Who Can File a Wrongful Death Suit?

laying flowers to the grave

When a loved one passes away due to the fault of another party, the person held responsible faces criminal retribution. In fact, we are all familiar with murder and manslaughter criminal charges to bring justice to the victim. But civil claims can also be brought against the defendant. These are known as wrongful death lawsuits. Wrongful death lawsuits are a subcategory of personal injury claims that can be filed when the injured victim passes away. They are one of the legal remedies that will help bring justice to the victim and their surviving friends and family.

If you have lost a loved one due to negligence, you will want to know who can file a wrongful death claim. It is the people left behind who are then responsible for filing a wrongful death suit in the pursuit of justice. However, not everyone can file a claim. Keep reading to find out more.

Understanding Wrongful Death Claims

When an individual is killed due to negligence or an intentional act of another person or entity, this third party is held responsible for the death. Civil cases can be filed against the defendant by a personal representative or the surviving friends and family of the decedent. These are known as wrongful death lawsuits and aim to offer security and compensation to those left behind. The plaintiff filing the claim can seek financial compensation for a range of damages, including mental suffering, medical bills, and loss of income and support when the plaintiff was dependent on the decedent.

Also read:Civil Case vs. Criminal Case: What’s the Difference?

According to U.S. law, there are two different types of legal cases: civil cases and criminal cases. But how is a civil case different...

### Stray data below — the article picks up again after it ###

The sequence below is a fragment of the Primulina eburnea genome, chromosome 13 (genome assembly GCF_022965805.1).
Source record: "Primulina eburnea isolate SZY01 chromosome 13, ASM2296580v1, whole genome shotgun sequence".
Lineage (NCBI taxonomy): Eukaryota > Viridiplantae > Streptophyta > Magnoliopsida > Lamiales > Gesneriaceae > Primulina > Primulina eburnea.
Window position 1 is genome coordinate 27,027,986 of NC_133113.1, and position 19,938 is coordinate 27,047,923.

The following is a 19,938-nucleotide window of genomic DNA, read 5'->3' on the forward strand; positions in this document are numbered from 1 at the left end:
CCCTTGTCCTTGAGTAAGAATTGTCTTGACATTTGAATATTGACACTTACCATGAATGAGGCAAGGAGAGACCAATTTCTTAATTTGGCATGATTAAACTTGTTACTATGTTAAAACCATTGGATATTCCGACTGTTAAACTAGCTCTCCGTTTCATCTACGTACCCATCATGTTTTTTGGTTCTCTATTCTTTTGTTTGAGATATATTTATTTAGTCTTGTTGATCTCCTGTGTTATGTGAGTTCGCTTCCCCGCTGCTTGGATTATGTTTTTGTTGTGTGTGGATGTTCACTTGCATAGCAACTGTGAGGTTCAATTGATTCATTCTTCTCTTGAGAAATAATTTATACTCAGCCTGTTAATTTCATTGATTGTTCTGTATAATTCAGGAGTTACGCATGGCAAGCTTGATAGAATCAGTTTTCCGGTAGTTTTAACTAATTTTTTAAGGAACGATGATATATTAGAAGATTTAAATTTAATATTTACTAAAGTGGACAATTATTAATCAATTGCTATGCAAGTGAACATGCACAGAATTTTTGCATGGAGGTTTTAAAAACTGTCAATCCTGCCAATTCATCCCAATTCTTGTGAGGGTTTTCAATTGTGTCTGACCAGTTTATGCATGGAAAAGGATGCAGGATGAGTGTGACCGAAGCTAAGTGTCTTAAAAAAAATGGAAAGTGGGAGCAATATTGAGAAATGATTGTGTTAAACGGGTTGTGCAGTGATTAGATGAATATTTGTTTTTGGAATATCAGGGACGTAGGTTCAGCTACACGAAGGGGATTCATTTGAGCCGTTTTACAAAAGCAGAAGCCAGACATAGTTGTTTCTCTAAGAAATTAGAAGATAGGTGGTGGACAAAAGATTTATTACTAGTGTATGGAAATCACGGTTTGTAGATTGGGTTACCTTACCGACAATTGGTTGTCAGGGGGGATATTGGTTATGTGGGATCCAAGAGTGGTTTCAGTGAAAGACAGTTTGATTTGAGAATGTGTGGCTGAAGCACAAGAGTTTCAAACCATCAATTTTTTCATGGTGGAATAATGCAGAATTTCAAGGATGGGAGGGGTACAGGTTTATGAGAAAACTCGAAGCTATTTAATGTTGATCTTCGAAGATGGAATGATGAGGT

Filing a Wrongful Death Suit: State Laws

The process of how to file a wrongful death suit does vary by state, each of which has its own laws governing the process and its limitations. In some states including Illinois, Indiana, and Maine, only a personal representative can file a wrongful death claim. A personal representative is an individual or company responsible for managing the property and assets of the decedent and thus are also referred to as the “executor of the estate”. On the other hand, many US states allow the decedent’s surviving family members to file the claim.

It is important to note that the compensation from the claim is not given to the person that files the wrongful death lawsuit. Instead, it is given to whomever the compensation covers. For example, any money received from medical bills that the victim would have received themselves had they still been alive will be paid into the estate. Comparatively, family members will receive compensation for a loss of support resulting from the death.

Who Can File a Wrongful Death Claim?

As already mentioned, who can file a wrongful death suit is governed by a state statute; what is legal in one jurisdiction may not be allowed in another. Nevertheless, here are all the people that will be able to file the claim depending on the limitations of their state.